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Polychlorinated biphenyls (PCBs) are present is a variety of building materials and may present a significant impact to construction projects. The presence of PCBs in caulking, sealants, paints, adhesives and other building materials dates from the 1930s to the banning of PCBs in domestically manufactured products in 1979. In that time period, however, PCBs were added to hundreds of building products due to their chemical stability, nonflammability, insulating properties and high flash point.

Accounting for the presence of potentially hazardous and/or highly regulated materials on construction projects is by no means new to the construction industry. The use of proper inspection processes, project planning and the anticipated use of specially trained, qualified hazardous materials contractors are also not new to the construction process. However, the presence of PCBs in building materials, such as window and joint caulking, industrial paints, waterproofing mastics and other similar materials, is not uniformly addressed by the construction industry. In recent years, this issue has gained significant attention on projects, although federal Toxic Substances Control Act of 1976 (TSCA) regulations banning the use of PCBs are not new to the construction industry. These TSCA regulations give EPA authority to enforce cleanup and disposal requirements of building products that contain and "unlawful use" of PCBs.

The presence of PCBs in caulking and other building materials is a public health concern in public buildings, such as schools and municipal buildings. As such, EPA has published several guidance documents addressing general information, regulatory guidance, guidance for school officials and guidance to the construction industry.

Construction projects are most impacted because renovation and demolition processes result in disturbing and eventually disposing of these building materials that may contain PCBs. As such, TSCA regulations place specific requirements on the proper handling, removal, transport and disposal of building materials that contain PCBs above regulated levels. These requirements significantly affect the cost and schedule of impacted construction projects, especially if not anticipated.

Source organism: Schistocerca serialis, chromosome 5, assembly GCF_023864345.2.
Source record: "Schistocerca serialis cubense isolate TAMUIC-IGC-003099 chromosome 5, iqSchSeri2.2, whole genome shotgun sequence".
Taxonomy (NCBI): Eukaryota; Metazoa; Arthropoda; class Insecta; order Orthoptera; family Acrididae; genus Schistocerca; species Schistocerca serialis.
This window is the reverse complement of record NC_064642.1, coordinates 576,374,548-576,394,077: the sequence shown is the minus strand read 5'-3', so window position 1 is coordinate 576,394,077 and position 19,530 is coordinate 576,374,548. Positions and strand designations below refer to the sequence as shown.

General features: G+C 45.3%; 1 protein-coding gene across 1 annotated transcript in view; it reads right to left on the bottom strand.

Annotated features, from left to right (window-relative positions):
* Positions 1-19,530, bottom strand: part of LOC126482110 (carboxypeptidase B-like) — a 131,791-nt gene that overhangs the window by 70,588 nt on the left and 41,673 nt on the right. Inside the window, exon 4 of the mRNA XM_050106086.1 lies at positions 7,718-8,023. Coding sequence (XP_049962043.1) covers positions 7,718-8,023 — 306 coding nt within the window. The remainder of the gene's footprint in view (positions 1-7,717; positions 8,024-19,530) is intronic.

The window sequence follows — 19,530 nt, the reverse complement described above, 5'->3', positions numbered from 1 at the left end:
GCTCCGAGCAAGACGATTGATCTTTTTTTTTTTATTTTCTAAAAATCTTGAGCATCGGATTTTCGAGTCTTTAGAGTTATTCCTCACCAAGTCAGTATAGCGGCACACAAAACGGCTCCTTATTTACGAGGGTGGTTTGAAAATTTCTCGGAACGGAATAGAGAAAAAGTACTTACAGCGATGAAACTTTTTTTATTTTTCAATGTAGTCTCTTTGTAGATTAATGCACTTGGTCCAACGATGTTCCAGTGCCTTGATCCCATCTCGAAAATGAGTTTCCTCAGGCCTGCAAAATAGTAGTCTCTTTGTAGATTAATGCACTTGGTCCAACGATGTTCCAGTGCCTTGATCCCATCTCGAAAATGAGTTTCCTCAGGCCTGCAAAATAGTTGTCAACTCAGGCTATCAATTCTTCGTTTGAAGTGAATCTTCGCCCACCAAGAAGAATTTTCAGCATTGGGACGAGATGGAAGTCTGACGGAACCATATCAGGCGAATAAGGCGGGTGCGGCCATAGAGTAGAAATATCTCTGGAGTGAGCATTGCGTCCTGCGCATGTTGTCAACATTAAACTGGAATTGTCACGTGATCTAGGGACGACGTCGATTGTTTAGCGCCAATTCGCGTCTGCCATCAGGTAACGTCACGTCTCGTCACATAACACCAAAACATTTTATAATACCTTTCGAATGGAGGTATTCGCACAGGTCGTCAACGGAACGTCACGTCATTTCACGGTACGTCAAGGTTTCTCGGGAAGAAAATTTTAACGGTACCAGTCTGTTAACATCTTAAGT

According to EPA, PCBs may be present in the following building materials:

  • transformers and capacitors;
  • other electrical equipment, including voltage regulators, switches, reclosers, bushings and electromagnets;
  • oil used in motors and hydraulic systems;
  • old electrical devices or appliances containing PCB capacitors;
  • Fluorescent light ballasts;
  • cable insulation;
  • thermal inculation material, including fiberglass, felt, foam and cork;
  • adhesives and tapes;
  • oil-based paint;
  • caulking;
  • plastics;
  • carbonless copy paper
  • floor finish.

The stability of PCB mixtures manufactured caused them to be added to these building products. Elastomeric properties exhibited by caulking with PCBs, for example, made it a desirable product for use in buildings as a weather sealant along building joints and windows and doors. Other properties that enhanced products' PCBs were added to include low flammability, plasticizer qualities, fire resistance and high insulating properties. For this reason, PCBs were added to dielectric fluids and were commonly found in electrical products, transformers, light bulbs and ballasts.

Although production of PCBs in the U.S. ceased by the late 1970s, PCBs continue to pose a risk to the environment due to their persistent nature and to their ability to bioaccumulate. PCBs do not break down quickly in the environment, and prior to banning PCBs, their release was discovered early in the manufacturing processes and disposal of PCB-containing fluids and waste. The potential human health risk from environmental contamination is based on the concern that PCBs can bioaccumulate in plants, food products, animals and fish and could be ingested by humans. Health risk concerns range from the carcinogenic potential of PCBs in animals to noncancer health effects on the body's internal systems.

PCBs are a manmade organic chemical termed "chlorinated hydrocarbons" and were manufactured for use in numerous applications from 1929 to the late 1970s until they were banned by EPA. One of the most common trade names of a PCB mixture was Aroclors. Other familiar terms for PCBs include more than 30 trade names, including the more common:

  • chlorodiphenyl;
  • 1,1'biphenyl cholro;
  • 42% Cl (Aroclor 1242); and
  • 54% Cl (Aroclor 1254).


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Keith Pokorny, LEED AP, Vice President of Environmental Services, has more than 25 years of experience in Environmental, Engineering, and Construction Management services. He specializes in large project coordination and assists clients in implementing construction-related capital improvement programs.

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